> Over 4x more VMs (26 vs. 6)
> A more than 5x improvement in total operations (34.6 million vs. 6.5 million)
> A modest improvement in OPM per VM (21.8K vs. 17.8K)
> And a greater than 17x improvement in total MB/sec. (1,866 vs. 108)
Performance per dollar
Okay, so how do the new R processors do on price/performance? Again, pretty darned good. Check out this chart, also courtesy of Intel:
Let’s break it down. The scale on the left is thousands of dollars. The scale on the right is the number of servers needed. Each column represents a different configuration.
The column on the far left shows the baseline of the previous generation processor, which is again the Intel Xeon Processor E5-2630. And the workload being tested is support for 200 million database transactions.
What do we get? Well, a workload that required 31 servers with the previous generation can now be done with as few as 6. And the total solution cost drops by 60%.
Here’s another way to look at the same math. Assume a customer comes to you saying, “I have a server budget of $250,000. What will that get me?” Here, again courtesy of Intel, is the answer:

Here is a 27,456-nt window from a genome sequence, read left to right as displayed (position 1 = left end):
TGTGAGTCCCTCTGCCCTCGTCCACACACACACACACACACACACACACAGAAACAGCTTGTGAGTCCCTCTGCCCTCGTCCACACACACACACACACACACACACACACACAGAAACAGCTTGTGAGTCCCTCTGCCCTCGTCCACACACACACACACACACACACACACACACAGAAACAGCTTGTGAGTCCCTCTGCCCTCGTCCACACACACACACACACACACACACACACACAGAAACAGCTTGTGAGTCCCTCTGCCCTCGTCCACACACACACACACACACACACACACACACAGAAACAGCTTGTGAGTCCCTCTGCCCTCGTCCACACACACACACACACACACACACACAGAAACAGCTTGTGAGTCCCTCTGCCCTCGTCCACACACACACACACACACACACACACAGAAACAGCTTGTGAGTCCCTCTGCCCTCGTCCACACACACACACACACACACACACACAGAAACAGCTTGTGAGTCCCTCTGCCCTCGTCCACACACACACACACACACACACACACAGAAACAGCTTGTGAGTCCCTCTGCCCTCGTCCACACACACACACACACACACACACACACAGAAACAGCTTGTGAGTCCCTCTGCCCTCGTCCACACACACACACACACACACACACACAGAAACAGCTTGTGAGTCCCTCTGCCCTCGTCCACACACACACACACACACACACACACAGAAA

The five blue bars represent different configurations, with the one on the far left showing the Intel Xeon Processor E5-2630 as a baseline. The left scale is millions of database operations per server. The right scale is the number of servers your customer’s $250K would get them.
So the chart shows that for the same $250K, the Intel Xeon Gold 6248R processor delivers 1.9x more transactions. At the same time, the number of servers that support this increase in performance goes down from 15 servers to 8.
The slightly lower performance on the final column to the right is derived from the current increased cost of 25GbE switches. While this server configuration yields higher database performance, the cost of the 25GbE switches drops this number slightly — though still better than baseline.
Here’s yet one more way to look at it. To support 125 virtual machines, how many servers would you need, and at what cost? Again, from Intel:
Each blue column represents a configuration. The scale on the left is the cost in thousands of dollars. The scale on the right is the number of servers.
As you can see, the Intel Xeon Gold 6238R can do with 5 servers what it would take the previous-gen Intel Xeon Processor E5-2630 a total of 21 servers. That’s a reduction in the number of servers of 76%.
Also, the total solution cost drops from about $300K to $150K, a savings of 50%. Replace the Ethernet adapter with a 10GbE setup, and the cost comes down to an even lower $125K.
The new math
What’s it all add up to? Some new math, and pretty simple at that.
The 2nd gen Intel Xeon Scalable processors, when combined with the latest Intel SSD and Ethernet technologies, promise to deliver some truly great value for you and your customers.
That’s a promise that Intel — and now you — can keep.
> Learn more: Explore the Intel Xeon Scalable processor family